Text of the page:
To date, about 200 organisations have signed the pledge, at least 80 of whom signed up after the beginning of the COVID-19 lockdown.

A number of other bodies are encouraging the widespread adoption of this pledge. On 7 May the Cabinet Office issued guidance to contracting bodies on responsible behaviours – the guidance encourages contracting parties to sign up to the principles in the pledge for avoiding and resolving disputes.

The Construction Leadership Council (CLC) published the construction industry Roadmap to Recovery on 16 June, which references the coalition’s work and encourages parties to adopt the pledge. In Scotland, the Construction Industry Coronavirus Forum (CICV Forum), which is made up of 24 key industry bodies and advises the Holyrood government, signed the pledge and effectively made a commitment to conflict avoidance on behalf of the Scottish construction industry. More recently, the Wales Construction Federation Alliance (WCFA) has prepared its own 12-point short-term Industry Recovery Plan which encourages industry bodies to sign up to the pledge.

RICS is inviting large institutional public- and private-sector clients to consider making reference to the pledge as part of their procurement process as an indicator of a commitment to cultural and behavioural change. To celebrate the organisations that take the further step of signing the pledge and transforming the declaration into practice, the coalition has launched a recognition scheme which differentiates organisations into the following groups.

  • Bronze:

    confirms that the business is a signatory to the pledge and has made a cultural commitment to actively support avoidance and early intervention techniques.

  • Silver:

    confirms that the business is signatory to the pledge and, in addition to a cultural commitment, has taken formal steps to incorporate policies. This could include, for example, provisions in framework arrangements and individual contracts that encourage collaboration in the early identification and disposal of issues along with amicable settlement in the event of disputes beginning to emerge.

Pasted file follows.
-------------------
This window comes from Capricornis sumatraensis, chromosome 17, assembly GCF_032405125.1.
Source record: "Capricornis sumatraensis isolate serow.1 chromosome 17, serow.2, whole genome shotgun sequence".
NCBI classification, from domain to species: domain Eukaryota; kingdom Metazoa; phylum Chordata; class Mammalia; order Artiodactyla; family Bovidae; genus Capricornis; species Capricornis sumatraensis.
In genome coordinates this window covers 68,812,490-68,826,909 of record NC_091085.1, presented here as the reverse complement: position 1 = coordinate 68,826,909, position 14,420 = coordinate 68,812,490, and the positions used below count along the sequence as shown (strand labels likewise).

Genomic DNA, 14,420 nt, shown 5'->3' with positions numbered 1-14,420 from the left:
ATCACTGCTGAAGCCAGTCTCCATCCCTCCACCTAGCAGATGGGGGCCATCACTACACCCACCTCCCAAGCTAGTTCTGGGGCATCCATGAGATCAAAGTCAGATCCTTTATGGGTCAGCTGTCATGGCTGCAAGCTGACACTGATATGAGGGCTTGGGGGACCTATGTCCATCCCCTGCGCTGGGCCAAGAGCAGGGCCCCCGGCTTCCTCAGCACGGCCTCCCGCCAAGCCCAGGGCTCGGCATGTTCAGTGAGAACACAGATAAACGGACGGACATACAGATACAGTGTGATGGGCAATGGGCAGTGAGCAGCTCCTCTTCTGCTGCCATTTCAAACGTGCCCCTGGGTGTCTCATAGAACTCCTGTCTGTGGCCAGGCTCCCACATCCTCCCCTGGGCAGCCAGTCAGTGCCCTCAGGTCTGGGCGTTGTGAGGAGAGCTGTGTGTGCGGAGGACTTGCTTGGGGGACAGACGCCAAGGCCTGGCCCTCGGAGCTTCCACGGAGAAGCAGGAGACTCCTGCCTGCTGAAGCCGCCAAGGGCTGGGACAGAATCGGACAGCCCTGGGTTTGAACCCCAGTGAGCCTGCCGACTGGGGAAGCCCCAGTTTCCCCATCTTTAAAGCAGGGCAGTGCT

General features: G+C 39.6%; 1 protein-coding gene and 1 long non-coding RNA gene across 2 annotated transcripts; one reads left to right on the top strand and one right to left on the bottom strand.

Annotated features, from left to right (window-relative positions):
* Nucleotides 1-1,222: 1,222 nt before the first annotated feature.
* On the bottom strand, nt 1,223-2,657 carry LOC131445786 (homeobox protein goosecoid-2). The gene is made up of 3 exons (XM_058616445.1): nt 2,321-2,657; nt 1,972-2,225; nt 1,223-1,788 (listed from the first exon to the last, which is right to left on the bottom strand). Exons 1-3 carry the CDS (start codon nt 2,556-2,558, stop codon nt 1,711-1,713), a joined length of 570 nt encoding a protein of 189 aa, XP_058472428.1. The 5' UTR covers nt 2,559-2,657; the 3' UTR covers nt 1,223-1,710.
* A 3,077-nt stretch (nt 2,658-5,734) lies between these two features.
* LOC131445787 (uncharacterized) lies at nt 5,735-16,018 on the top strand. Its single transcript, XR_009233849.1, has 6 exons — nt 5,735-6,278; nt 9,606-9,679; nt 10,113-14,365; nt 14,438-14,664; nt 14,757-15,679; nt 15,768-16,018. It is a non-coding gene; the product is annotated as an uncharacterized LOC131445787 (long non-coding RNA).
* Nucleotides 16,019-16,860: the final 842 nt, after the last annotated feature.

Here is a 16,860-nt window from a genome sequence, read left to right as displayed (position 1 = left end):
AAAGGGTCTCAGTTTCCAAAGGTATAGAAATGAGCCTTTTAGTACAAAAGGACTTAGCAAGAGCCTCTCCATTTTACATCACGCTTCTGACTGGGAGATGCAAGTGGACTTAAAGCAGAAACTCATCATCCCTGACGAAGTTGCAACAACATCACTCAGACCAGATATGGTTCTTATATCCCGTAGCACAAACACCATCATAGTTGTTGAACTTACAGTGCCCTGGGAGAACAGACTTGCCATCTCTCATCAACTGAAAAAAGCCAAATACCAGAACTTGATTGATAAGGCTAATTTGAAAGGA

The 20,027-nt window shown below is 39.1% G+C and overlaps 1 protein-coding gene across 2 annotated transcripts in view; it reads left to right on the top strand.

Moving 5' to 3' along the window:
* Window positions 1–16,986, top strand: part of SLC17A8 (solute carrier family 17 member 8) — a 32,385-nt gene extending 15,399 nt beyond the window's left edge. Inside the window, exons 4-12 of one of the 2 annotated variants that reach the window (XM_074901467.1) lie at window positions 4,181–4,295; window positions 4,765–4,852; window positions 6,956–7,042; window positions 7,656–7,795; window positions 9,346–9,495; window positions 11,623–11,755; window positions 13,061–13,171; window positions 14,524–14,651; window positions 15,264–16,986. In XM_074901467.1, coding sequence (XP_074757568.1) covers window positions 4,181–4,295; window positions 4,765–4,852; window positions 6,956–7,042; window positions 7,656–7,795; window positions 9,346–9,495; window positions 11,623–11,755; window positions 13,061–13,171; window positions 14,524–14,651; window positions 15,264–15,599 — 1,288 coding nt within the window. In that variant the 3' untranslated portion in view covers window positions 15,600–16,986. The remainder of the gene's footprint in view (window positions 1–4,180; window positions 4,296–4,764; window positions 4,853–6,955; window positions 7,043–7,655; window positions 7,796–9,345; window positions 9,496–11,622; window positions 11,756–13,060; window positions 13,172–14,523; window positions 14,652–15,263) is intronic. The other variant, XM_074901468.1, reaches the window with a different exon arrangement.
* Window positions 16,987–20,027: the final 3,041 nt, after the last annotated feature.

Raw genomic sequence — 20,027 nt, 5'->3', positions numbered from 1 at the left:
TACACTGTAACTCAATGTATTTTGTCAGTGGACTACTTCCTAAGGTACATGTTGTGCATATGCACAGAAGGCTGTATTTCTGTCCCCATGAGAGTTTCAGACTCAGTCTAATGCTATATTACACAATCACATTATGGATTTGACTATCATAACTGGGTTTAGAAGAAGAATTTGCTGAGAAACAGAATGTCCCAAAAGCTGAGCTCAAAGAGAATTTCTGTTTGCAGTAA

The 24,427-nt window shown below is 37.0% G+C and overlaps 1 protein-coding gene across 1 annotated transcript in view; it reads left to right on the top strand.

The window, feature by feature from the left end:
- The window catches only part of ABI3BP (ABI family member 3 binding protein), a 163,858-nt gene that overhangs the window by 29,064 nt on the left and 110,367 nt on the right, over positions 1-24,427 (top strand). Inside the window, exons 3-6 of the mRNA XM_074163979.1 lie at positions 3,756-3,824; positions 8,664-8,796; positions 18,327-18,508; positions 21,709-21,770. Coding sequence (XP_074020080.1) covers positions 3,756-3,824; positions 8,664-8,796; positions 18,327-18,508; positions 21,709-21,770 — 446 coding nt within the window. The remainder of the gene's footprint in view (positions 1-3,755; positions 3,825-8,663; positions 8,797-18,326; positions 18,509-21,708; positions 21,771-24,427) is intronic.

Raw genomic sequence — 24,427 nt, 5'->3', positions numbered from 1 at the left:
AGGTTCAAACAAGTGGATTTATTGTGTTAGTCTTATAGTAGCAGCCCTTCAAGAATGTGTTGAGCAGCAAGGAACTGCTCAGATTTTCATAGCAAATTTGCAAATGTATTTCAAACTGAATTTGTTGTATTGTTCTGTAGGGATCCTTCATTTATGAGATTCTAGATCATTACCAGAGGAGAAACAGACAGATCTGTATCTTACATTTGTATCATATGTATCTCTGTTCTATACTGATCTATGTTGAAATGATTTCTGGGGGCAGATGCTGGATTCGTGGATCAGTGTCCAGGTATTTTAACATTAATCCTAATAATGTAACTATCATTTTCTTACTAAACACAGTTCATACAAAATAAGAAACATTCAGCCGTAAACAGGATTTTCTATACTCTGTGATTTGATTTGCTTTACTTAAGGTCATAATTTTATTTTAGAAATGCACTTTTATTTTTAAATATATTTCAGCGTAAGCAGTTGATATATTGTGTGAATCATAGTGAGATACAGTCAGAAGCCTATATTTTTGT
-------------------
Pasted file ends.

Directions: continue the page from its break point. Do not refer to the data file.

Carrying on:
• Gold:

    confirms that the business is a signatory to the pledge and in addition to a cultural commitment, has taken formal steps to incorporate policies and procedures, as well as actively engaging in conflict avoidance and dispute management procedures. This could include, for example, utilising dispute avoidance panels, training key personnel in dispute avoidance and management techniques, and putting conflict avoidance and dispute management mechanisms into practice.

Despite the difficulties posed by the COVID-19 pandemic, it has also mobilised industry by drawing attention to the existence of tried and tested techniques such as DAP and the RICS CAP for avoiding and managing disputes. The UK construction industry has a clear need for conflict avoidance and early intervention practices, and COVID-19 may accelerate the proliferation of these techniques.

“RICS is inviting clients to consider making reference to the pledge as part of their procurement process as an indicator of a commitment to cultural and behavioural change”

stephen.m.blakey@networkrail.co.uk

mburns@rics.org

Related competencies include: Conflict avoidance, management and dispute resolution procedures

Advice from RICS

In order to avoid disputes and enable early resolution in as many cases as possible, RICS advises that businesses operating in the construction industry:

• behave responsibly, as advised by the Cabinet Office
• take note of the CLC Roadmap to Recovery and similar initiatives shared by devolved administrations
• talk to RICS Dispute Resolution services about the Conflict Avoidance Toolkit and measures that can be put in place to enable early identification and disposal of emerging disputes
• sign the Conflict Avoidance Pledge.